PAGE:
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Dysfunctions of the House Financial Services Committee

December 29, 2009 - by Donny Shaw

Ryan Grim and Arthur Delaney, who have been doing great reporting at the Huffington Post, have an absolute must-read piece today — “The Cash Committee: How Wall Street Wins on the Hill.” The main takeaway is that the ever-increasing need to raise campaign funds isn’t just creating more situations where lawmakers are influenced by the money, it’s actually creating an environment that discourages lawmakers from being good at making laws. Here’s just one of many excerpts that caught my attention:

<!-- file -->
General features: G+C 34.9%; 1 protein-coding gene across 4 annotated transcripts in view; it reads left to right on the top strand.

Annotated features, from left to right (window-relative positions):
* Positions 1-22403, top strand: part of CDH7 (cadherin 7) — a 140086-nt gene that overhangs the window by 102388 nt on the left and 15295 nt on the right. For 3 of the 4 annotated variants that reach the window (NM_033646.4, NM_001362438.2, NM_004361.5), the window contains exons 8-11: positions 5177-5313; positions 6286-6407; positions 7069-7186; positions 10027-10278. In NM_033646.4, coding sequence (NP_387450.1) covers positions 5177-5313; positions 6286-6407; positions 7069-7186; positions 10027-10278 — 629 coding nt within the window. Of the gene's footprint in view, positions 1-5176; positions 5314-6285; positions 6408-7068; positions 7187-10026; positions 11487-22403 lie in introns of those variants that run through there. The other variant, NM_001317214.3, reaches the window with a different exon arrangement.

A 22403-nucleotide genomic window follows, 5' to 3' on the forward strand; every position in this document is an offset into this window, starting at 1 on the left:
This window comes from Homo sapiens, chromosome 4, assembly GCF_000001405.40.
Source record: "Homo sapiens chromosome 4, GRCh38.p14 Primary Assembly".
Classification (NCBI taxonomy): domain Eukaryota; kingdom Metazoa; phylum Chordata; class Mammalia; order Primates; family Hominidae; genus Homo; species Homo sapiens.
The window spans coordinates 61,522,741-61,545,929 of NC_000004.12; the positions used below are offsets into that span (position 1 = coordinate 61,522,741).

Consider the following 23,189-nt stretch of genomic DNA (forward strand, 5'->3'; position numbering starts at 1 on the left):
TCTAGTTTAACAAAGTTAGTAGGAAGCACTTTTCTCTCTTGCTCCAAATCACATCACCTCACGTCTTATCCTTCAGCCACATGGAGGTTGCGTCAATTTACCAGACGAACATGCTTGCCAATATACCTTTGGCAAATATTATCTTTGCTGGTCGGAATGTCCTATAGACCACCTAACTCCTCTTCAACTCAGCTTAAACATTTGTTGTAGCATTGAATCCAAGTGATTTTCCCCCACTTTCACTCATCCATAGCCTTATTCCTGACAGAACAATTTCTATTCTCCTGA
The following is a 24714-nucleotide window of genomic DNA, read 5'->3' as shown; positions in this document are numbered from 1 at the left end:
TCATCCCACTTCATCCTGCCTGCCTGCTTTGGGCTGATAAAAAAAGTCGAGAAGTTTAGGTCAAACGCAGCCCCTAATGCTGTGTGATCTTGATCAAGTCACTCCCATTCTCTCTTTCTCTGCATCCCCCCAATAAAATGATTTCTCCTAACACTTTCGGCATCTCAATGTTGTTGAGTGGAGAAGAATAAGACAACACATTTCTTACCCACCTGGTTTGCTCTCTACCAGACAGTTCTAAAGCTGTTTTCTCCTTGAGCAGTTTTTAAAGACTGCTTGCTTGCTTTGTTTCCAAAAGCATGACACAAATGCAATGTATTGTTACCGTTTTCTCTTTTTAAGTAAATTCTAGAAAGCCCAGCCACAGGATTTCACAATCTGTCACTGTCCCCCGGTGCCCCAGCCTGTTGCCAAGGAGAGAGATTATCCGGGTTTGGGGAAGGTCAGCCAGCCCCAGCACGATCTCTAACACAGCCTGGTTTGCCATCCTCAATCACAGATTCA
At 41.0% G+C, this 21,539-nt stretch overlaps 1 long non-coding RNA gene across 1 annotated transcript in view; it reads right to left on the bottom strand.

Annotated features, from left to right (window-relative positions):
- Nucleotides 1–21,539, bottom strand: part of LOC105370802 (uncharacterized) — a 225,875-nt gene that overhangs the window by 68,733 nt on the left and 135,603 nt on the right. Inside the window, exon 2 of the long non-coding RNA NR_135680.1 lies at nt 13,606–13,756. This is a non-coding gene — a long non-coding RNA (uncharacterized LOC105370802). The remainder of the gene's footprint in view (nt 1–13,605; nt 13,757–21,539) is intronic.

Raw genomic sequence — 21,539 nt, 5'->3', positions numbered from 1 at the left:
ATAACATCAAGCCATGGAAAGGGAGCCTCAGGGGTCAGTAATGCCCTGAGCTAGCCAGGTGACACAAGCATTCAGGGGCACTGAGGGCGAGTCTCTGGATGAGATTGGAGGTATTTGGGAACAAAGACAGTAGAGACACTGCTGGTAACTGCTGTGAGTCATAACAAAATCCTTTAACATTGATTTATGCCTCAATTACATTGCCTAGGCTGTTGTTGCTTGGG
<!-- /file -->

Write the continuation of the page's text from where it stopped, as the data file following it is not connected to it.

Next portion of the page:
“It creates a culture where people don’t have to show up,” says freshman Rep. Jackie Speier (D-Calif.) about the combination of the committee’s size and the ever-pressing fundraising concerns. Speier, a freshman on the committee, says she began to think she was stupid for showing up to every single hearing when she first arrived on the Hill. “I don’t know if it’s just an unspoken rule around here — because I’m still very new — but it appears you don’t have to show up for the hearing. You just show up to vote… I think for really thoughtful discussion and review to take place, you have to be an active participant. You can’t just be the vehicle to whom one of the special interests throws an amendment with a statement attached and feel that you’re doing the people’s work.”

Do yourself a favor and read the whole piece.

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